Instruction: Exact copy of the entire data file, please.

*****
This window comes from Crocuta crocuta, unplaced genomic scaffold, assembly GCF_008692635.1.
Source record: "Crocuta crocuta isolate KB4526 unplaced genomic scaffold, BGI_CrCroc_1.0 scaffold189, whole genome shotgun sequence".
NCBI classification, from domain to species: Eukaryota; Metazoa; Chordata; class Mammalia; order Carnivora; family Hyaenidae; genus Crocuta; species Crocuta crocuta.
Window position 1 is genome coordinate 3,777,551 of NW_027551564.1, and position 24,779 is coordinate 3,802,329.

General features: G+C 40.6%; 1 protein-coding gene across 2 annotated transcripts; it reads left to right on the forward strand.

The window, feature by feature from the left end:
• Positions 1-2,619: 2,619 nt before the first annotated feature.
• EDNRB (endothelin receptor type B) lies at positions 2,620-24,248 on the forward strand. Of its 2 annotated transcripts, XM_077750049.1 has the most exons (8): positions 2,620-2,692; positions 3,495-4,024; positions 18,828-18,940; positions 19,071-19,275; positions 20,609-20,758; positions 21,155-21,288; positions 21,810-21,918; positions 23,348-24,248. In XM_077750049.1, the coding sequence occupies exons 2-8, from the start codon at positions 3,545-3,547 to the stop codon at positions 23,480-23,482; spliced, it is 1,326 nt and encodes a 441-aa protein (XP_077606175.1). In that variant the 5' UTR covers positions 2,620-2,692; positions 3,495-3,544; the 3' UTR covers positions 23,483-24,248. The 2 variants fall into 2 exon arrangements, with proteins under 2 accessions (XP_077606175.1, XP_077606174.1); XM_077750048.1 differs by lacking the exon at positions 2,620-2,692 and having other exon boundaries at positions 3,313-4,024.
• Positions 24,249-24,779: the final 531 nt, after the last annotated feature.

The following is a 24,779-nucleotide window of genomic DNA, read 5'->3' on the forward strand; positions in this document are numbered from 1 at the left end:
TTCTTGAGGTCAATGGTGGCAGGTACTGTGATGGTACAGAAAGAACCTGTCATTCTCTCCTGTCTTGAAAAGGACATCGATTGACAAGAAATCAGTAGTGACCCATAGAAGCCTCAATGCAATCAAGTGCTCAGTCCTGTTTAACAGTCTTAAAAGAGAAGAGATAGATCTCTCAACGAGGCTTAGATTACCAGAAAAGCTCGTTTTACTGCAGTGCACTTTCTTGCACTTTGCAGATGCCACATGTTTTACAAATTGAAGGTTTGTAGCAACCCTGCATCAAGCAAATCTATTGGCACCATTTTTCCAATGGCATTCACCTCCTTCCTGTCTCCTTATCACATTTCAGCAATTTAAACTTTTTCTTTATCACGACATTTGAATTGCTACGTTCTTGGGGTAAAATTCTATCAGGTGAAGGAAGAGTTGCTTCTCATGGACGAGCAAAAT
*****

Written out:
This window comes from Crocuta crocuta, unplaced genomic scaffold, assembly GCF_008692635.1.
Source record: "Crocuta crocuta isolate KB4526 unplaced genomic scaffold, BGI_CrCroc_1.0 scaffold189, whole genome shotgun sequence".
NCBI classification, from domain to species: Eukaryota; Metazoa; Chordata; class Mammalia; order Carnivora; family Hyaenidae; genus Crocuta; species Crocuta crocuta.
Window position 1 is genome coordinate 3,777,551 of NW_027551564.1, and position 24,779 is coordinate 3,802,329.

General features: G+C 40.6%; 1 protein-coding gene across 2 annotated transcripts; it reads left to right on the forward strand.

The window, feature by feature from the left end:
• Positions 1-2,619: 2,619 nt before the first annotated feature.
• EDNRB (endothelin receptor type B) lies at positions 2,620-24,248 on the forward strand. Of its 2 annotated transcripts, XM_077750049.1 has the most exons (8): positions 2,620-2,692; positions 3,495-4,024; positions 18,828-18,940; positions 19,071-19,275; positions 20,609-20,758; positions 21,155-21,288; positions 21,810-21,918; positions 23,348-24,248. In XM_077750049.1, the coding sequence occupies exons 2-8, from the start codon at positions 3,545-3,547 to the stop codon at positions 23,480-23,482; spliced, it is 1,326 nt and encodes a 441-aa protein (XP_077606175.1). In that variant the 5' UTR covers positions 2,620-2,692; positions 3,495-3,544; the 3' UTR covers positions 23,483-24,248. The 2 variants fall into 2 exon arrangements, with proteins under 2 accessions (XP_077606175.1, XP_077606174.1); XM_077750048.1 differs by lacking the exon at positions 2,620-2,692 and having other exon boundaries at positions 3,313-4,024.
• Positions 24,249-24,779: the final 531 nt, after the last annotated feature.

The following is a 24,779-nucleotide window of genomic DNA, read 5'->3' on the forward strand; positions in this document are numbered from 1 at the left end:
TTCTTGAGGTCAATGGTGGCAGGTACTGTGATGGTACAGAAAGAACCTGTCATTCTCTCCTGTCTTGAAAAGGACATCGATTGACAAGAAATCAGTAGTGACCCATAGAAGCCTCAATGCAATCAAGTGCTCAGTCCTGTTTAACAGTCTTAAAAGAGAAGAGATAGATCTCTCAACGAGGCTTAGATTACCAGAAAAGCTCGTTTTACTGCAGTGCACTTTCTTGCACTTTGCAGATGCCACATGTTTTACAAATTGAAGGTTTGTAGCAACCCTGCATCAAGCAAATCTATTGGCACCATTTTTCCAATGGCATTCACCTCCTTCCTGTCTCCTTATCACATTTCAGCAATTTAAACTTTTTCTTTATCACGACATTTGAATTGCTACGTTCTTGGGGTAAAATTCTATCAGGTGAAGGAAGAGTTGCTTCTCATGGACGAGCAAAAT